FIG. 6 is a flow diagram of the phase zero firmware. The phase zero firmware initializes the hardware, runs basic system diagnostics such as a memory test, and checks for the presence of an "installation diskette" in the floppy drive at power-on time. If such diskette is not found, it determines the byte order of the flash EEPROM by reading its signature. It then ensures that the system CPU will, after reset, be configured for the same byte order specified by the flash EEPROM signature. This includes writing to the CPU-- EB register if big-endian is specified so as to select the appropriate serial PROM after reset. The phase zero firmware can interact with the reset circuit and generate a reset sequence which forces the system into the "boot phase" with the CPU set to the proper byte order.
If an "installation floppy diskette" is found in the disk drive, the phase zero firmware will attempt to read and execute a "boot control" program in little-endian mode on the floppy disk. The interactive "boot control" program prompts the user at installation time to determine which operating system is being installed. This program then reads the proper firmware file from the installation diskette (or network), byte swaps the object, erases and updates the flash EEPROM according to the byte order of the designated operating system.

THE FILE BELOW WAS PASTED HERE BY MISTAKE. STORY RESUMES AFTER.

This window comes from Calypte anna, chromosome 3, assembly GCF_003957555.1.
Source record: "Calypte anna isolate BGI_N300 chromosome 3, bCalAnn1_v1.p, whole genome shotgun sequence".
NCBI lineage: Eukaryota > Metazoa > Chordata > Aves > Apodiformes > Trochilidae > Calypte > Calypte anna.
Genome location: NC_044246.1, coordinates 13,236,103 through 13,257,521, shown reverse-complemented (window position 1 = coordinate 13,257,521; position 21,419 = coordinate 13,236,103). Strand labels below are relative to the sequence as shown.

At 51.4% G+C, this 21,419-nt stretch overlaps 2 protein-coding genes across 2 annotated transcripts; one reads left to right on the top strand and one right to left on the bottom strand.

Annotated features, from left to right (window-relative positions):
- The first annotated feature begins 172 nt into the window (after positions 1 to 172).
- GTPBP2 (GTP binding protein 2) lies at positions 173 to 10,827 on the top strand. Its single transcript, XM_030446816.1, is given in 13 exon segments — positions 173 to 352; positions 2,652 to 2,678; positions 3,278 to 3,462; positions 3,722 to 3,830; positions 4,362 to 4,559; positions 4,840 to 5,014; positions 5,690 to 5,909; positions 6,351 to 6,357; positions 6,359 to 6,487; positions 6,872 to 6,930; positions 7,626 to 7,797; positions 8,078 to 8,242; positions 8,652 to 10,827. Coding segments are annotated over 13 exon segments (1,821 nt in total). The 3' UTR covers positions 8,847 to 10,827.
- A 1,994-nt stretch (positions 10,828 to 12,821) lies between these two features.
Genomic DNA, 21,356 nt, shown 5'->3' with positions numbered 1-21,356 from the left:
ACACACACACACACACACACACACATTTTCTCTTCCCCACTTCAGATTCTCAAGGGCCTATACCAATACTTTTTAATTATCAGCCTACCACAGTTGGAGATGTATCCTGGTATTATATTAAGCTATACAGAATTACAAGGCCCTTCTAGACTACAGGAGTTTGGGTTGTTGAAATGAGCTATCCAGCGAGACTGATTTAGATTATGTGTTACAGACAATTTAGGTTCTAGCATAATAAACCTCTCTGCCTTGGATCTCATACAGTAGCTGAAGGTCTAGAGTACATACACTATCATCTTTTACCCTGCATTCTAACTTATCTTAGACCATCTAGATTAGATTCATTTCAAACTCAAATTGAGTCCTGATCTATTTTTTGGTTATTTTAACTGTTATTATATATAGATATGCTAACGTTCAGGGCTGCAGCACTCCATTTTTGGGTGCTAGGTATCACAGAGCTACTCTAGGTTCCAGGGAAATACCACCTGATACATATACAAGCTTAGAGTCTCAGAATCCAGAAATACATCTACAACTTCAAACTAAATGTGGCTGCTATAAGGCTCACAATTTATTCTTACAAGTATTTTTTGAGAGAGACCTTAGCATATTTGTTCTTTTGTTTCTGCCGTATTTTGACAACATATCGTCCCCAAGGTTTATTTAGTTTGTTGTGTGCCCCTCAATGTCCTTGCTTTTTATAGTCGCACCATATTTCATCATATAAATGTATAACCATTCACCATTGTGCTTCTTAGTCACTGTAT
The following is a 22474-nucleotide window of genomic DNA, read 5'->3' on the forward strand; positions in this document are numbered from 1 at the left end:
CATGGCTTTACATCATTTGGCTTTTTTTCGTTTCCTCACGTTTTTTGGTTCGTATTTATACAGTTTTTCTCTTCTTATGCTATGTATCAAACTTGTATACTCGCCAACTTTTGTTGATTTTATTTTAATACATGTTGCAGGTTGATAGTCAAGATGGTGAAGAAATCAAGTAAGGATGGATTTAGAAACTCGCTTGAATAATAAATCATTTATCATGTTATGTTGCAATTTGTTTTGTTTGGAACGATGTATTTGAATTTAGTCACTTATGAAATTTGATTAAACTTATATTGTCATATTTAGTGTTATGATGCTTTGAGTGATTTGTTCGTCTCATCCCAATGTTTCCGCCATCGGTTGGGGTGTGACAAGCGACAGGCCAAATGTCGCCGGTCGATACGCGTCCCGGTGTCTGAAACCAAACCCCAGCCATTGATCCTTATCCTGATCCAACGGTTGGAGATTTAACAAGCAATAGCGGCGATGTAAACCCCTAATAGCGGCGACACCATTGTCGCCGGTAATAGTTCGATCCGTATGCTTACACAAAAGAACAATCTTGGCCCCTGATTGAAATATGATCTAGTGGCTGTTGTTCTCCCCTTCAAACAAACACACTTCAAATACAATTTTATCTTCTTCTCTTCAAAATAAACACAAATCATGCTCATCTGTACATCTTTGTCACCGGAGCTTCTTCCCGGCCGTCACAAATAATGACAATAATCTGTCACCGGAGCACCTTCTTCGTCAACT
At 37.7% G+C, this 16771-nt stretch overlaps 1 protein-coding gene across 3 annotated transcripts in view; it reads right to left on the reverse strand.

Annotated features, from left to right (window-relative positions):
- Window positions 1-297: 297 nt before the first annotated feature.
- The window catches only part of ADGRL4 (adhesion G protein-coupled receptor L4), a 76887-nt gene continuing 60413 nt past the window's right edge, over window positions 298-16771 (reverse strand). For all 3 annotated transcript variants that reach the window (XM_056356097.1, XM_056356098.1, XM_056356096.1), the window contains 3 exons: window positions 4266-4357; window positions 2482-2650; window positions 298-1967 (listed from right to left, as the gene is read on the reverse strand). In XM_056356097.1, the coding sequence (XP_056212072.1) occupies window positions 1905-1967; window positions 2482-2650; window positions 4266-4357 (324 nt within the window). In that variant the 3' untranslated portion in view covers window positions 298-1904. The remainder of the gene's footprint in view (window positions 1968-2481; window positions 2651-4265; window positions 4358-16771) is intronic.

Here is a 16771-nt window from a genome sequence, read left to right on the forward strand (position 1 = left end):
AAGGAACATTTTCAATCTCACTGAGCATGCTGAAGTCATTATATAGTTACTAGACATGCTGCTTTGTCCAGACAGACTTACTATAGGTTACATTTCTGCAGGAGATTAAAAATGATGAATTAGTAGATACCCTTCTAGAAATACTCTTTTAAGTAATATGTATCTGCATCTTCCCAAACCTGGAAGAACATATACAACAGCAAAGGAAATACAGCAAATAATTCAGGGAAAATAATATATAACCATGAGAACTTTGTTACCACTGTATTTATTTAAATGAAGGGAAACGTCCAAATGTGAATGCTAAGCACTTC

At this point, the program executes from where it would have had there been no installation floppy disk in the drive. After the CPU has been set to be reconfigured on reset, if necessary, to operate in the byte order specified by the signature, the memory mapping circuitry is set so that on reset, flash EEPROM 25 will be mapped to the startup address. This is accomplished by writing to the MAP256 register. The program then initiates a system reset sequence which starts the boot phase. On reset, the CPU receives the configuration information from the selected serial PROM and begins executing the boot firmware in the flash EEPROM. This EEPROM contains the conventional firmware functions that are used to boot an operating system, and the operation phase begins once the boot firmware transfers control to the loaded operating system.